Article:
Yury Shevchuk, of DDT, is famous for speaking up for what he believes in.
Yury Shevchuk, 52, the charismatic leader of DDT, is an unusual Russian rock star, a lone crusader against low-quality pop music and corrupt politicians, a Russian Bono who is adored by his fans.
Shevchuk will headline a concert in defense of Moscow’s architectural heritage Sept. 2 at the VVTs, or All-Russia Exhibition Center, a Soviet landmark that celebrates its 70th anniversary this year and which is under threat from development.
“It was our childhood, our own Disneyland, and we all were very glad to go there to see all those cows, those achievements,” he said, speaking about the center, which hosted pavilions dedicated to the agricultural and industrial achievement of the 15 former Soviet republics. During the concert in the capital, Shevchuk will play songs from his new album, “Lost Without a Trace.”
Shevchuk added that the idea for the concert came from his friend, architect Sergei Morozov, a defender of the city’s historical landscapes who said the reconstruction will destroy the center. Development is due to begin in 2010. Shevchuk also said he is concerned about the fate of the center’s iconic statue, “The Worker and Collective Farm Girl” by Vera Mukhina, which was dismantled and taken away from the center and whose restoration has been continuously delayed.
The singer is known as a fervent defender of his hometown St. Petersburg. He chaired a panel during this year’s St. Petersburg Economic Forum dedicated to the topic of preservation, where he showed more than 100 pictures of buildings demolished in the city since 2003.
“We are losing the city where we live. We will leave nothing to the younger generation,” he said at the time.
Shevchuk is closely associated with the northern city, and he has dedicated many songs to it, including one of his most famous songs “Cherny Pyos Petersburg,” or “Petersburg, a Black Dog,” from 1993. The song imagines a dog running through the streets: “At night, I smell your smell of stone, I drink the names of your streets, blocks and trains.”
Raised in Ufa, the capital of Bashkortostan, Shevchuk studied graphic design as a student and soon began performing in student bands. He started playing in the early 1980s, when underground rock music started to grow in force in the Soviet Union. He often clashed with the authorities, who disliked his lyrics and music at the time. Even the name of the group, DDT, after the pesticide used on Soviet farms, was a challenge to the system.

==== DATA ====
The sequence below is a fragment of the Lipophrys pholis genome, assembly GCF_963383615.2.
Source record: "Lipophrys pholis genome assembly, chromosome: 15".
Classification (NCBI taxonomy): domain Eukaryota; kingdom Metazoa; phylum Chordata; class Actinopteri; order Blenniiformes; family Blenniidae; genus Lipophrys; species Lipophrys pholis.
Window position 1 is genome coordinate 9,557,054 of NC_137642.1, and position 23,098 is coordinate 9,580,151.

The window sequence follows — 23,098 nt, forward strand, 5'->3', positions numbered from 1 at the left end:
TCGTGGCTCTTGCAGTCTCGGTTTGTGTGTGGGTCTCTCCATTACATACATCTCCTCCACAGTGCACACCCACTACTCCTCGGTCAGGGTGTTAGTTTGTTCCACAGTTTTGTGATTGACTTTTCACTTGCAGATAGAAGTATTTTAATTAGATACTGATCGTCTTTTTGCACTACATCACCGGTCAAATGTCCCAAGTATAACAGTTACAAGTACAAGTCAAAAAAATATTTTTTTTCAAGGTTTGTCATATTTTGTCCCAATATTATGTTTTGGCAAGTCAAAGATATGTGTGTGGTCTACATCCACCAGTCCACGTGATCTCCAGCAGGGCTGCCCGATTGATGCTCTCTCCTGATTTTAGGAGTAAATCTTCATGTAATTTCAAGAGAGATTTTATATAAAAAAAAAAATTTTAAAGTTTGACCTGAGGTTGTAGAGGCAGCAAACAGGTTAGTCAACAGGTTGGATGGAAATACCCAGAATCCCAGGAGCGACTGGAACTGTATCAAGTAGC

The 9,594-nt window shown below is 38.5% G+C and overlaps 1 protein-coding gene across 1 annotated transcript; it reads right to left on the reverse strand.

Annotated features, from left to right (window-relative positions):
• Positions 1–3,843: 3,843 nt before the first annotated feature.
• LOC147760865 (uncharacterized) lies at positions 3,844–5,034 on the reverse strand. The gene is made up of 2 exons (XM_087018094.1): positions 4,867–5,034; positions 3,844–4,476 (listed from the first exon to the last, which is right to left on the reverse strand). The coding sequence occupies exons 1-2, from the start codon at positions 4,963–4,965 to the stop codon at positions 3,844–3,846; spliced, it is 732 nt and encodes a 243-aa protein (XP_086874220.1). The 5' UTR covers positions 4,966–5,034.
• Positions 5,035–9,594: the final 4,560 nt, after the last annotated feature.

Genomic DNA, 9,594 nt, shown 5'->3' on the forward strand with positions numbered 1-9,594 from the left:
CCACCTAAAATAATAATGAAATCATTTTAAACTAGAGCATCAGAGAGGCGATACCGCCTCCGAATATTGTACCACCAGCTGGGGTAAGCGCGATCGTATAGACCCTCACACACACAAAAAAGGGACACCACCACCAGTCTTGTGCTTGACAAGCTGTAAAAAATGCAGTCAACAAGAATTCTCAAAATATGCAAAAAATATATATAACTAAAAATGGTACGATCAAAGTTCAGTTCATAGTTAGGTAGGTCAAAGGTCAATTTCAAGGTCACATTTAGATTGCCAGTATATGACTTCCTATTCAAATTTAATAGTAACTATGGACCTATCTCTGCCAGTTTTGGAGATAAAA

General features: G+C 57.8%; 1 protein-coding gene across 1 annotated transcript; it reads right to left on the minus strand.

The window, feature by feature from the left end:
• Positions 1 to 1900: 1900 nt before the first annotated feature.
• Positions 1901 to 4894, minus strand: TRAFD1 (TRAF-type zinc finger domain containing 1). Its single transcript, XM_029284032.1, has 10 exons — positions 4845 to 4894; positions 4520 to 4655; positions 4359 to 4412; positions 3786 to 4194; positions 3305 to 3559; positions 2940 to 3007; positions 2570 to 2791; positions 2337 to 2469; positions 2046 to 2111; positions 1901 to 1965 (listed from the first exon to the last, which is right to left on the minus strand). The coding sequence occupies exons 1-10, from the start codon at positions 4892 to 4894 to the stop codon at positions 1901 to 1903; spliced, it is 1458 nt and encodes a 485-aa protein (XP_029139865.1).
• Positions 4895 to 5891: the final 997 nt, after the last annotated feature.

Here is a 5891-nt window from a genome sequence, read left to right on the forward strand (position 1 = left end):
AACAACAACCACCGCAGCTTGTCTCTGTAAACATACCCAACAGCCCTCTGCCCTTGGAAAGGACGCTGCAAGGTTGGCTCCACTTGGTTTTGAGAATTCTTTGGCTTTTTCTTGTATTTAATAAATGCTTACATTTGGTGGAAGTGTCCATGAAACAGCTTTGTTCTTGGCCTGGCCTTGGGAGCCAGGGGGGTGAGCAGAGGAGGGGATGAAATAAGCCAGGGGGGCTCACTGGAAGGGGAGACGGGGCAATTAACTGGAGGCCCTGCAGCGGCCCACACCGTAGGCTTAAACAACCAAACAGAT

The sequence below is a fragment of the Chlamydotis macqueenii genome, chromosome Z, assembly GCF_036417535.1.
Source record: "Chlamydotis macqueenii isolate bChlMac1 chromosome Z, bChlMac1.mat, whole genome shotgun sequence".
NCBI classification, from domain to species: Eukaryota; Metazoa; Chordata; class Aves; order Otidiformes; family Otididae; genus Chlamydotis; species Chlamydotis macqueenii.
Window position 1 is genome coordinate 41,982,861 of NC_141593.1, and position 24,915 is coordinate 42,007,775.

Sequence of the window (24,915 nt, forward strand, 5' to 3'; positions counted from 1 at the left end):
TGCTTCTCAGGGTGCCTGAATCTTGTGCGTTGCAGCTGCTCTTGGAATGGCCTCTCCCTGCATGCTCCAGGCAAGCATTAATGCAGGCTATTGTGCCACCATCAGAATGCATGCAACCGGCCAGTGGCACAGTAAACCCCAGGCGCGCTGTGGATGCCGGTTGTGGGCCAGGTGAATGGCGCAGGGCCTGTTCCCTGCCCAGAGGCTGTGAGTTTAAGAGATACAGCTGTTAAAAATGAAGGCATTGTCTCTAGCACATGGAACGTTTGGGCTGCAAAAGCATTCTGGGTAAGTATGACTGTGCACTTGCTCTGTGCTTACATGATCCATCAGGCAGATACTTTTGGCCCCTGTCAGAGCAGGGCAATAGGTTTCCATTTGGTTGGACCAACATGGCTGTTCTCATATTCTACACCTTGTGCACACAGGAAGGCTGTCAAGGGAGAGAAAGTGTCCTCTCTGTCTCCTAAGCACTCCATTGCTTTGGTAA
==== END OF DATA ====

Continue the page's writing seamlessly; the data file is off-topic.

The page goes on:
DDT was one of the most famous rock bands under perestroika, and in 1989 they were allowed to record their first official album “Ya Poluchil Etu Rol” (“I Have Received This Role”). There have been dozens of albums since, but the songs of the first album remain Shevchuk’s most popular because of their apt lyrics. The song “Don’t Shoot!” is about the owner of a shooting gallery and is clearly a song about Afghanistan, the Soviet Union’s last war.
Shevchuk would later dedicate songs to the conflict in Chechnya, but unlike other rock musicians he avoided nationalistic sentiment, preferring to focus on the human casualties of both sides. “War is the most outrageous part of human relationships,” Shevchuk has said. He spent time with troops and locals in Chechnya and locals and wrote about the
experience in a series of short stories.
Shevchuk has said rock ‘n’ roll for him is “spirit and freedom,” and his fame protects him in some ways, but still a number of his songs are banned from state television.
One of his most recent songs includes the lyric, “When the oil runs out, dry, our president will die,” and although it is popular on YouTube it is little-known to the general public.
“Among the older rock singers, he is the one who produces the least interesting material,” said music critic Yevgeny Levkovich, a regular contributor to the Russian edition of Rolling Stone. “However, while many of his colleagues have turned into servants of the current administration, he remains an incorruptible man.”
Yury Shevchuk and DDT will play Sept. 2 in the square in front of the Cosmos pavilion at the All-Russia Exhibition Center. 115A Prospekt Mira. Metro VDNKh. Ticket prices start at 1,200 rubles.